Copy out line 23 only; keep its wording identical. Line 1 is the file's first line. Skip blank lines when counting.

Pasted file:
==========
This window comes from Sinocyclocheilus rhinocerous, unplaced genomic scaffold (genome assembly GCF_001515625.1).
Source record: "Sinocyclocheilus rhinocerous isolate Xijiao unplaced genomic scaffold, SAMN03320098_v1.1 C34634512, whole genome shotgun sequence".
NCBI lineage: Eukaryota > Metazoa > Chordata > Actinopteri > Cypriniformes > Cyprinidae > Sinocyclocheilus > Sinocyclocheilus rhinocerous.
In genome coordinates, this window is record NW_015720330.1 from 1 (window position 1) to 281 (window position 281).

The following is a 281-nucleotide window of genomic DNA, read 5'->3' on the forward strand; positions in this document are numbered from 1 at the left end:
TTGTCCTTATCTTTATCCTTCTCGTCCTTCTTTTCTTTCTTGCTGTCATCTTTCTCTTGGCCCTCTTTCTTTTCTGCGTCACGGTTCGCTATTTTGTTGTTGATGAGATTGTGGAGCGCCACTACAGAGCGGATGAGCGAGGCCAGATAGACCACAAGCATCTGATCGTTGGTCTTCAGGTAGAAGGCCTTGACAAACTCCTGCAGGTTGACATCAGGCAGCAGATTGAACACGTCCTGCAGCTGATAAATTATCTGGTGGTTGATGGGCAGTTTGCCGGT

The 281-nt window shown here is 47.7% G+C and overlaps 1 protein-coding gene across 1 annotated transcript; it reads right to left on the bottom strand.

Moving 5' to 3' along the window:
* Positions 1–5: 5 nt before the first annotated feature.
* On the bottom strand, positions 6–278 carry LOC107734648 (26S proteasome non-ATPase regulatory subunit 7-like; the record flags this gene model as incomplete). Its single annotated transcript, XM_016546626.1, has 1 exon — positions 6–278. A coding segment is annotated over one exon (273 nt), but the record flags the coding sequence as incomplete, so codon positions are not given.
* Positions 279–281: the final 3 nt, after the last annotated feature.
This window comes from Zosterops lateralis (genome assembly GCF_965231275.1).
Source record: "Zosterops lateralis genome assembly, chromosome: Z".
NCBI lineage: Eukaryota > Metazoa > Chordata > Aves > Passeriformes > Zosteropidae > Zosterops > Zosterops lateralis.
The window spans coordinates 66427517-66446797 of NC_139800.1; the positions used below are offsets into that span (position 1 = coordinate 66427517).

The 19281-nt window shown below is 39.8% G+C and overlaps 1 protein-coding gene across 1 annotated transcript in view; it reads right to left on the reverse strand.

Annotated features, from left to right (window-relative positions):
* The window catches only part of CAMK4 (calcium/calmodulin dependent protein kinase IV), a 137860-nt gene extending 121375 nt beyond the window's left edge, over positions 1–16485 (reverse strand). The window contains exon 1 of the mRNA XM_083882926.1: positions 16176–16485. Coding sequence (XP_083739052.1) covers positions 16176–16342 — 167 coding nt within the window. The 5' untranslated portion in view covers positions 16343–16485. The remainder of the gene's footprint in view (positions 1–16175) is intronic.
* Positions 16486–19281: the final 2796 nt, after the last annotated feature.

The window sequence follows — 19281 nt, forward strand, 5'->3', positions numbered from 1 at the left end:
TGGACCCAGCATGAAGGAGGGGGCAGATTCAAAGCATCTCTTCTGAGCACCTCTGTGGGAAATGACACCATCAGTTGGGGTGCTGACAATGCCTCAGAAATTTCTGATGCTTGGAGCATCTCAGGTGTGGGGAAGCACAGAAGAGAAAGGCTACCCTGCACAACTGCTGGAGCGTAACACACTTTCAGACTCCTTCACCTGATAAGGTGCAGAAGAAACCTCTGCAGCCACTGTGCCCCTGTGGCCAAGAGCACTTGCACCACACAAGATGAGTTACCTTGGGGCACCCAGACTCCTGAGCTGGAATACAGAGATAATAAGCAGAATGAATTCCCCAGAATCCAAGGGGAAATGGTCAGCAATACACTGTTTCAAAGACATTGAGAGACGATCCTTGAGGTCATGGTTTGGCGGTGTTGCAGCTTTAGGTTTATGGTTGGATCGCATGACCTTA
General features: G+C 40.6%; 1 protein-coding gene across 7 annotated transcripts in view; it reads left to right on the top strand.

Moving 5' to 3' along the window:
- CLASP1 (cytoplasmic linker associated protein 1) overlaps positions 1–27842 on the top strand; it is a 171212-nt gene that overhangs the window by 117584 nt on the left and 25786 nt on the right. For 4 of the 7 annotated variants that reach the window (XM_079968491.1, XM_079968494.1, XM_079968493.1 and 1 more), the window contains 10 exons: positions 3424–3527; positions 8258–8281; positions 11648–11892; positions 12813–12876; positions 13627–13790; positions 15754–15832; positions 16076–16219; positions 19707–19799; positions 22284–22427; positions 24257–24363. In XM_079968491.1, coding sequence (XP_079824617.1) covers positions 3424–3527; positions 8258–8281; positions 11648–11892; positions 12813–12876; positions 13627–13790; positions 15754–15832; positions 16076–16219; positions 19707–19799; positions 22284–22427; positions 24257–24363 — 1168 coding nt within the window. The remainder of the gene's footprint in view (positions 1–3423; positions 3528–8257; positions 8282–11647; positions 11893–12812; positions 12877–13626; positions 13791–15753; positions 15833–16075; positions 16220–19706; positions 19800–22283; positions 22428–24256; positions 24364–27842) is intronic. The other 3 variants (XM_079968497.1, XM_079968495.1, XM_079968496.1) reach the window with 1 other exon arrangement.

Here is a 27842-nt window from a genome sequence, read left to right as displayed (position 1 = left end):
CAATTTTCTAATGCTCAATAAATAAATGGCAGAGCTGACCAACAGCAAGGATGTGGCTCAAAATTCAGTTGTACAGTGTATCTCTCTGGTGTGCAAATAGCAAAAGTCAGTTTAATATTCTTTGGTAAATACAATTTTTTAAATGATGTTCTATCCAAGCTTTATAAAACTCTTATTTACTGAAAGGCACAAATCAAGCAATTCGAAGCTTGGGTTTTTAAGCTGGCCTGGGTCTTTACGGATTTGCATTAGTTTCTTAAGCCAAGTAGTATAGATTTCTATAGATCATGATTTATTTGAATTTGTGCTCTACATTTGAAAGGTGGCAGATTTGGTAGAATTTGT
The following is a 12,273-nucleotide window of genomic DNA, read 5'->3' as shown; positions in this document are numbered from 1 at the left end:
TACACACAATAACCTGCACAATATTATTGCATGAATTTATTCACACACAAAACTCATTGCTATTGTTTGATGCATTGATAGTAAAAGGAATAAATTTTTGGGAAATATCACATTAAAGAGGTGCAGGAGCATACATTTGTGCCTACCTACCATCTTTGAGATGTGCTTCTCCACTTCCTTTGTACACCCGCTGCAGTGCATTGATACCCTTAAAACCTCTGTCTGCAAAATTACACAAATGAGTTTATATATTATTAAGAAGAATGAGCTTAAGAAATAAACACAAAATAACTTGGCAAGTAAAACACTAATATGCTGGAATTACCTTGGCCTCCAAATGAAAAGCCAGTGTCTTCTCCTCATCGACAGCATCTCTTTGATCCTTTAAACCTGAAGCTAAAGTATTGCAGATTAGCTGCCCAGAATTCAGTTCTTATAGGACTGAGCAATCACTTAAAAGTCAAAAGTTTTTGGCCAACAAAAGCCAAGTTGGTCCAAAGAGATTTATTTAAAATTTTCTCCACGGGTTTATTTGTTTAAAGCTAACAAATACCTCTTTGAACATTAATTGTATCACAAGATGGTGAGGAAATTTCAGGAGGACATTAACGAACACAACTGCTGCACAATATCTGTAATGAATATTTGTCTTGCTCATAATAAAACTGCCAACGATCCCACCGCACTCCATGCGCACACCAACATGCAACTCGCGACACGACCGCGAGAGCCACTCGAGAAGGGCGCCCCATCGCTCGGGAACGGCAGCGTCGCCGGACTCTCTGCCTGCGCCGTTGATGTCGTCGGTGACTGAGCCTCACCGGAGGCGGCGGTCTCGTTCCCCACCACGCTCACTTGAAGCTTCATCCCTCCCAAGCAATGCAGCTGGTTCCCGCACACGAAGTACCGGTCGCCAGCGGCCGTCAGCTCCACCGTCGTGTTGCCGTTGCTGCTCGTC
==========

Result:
Moving 5' to 3' along the window: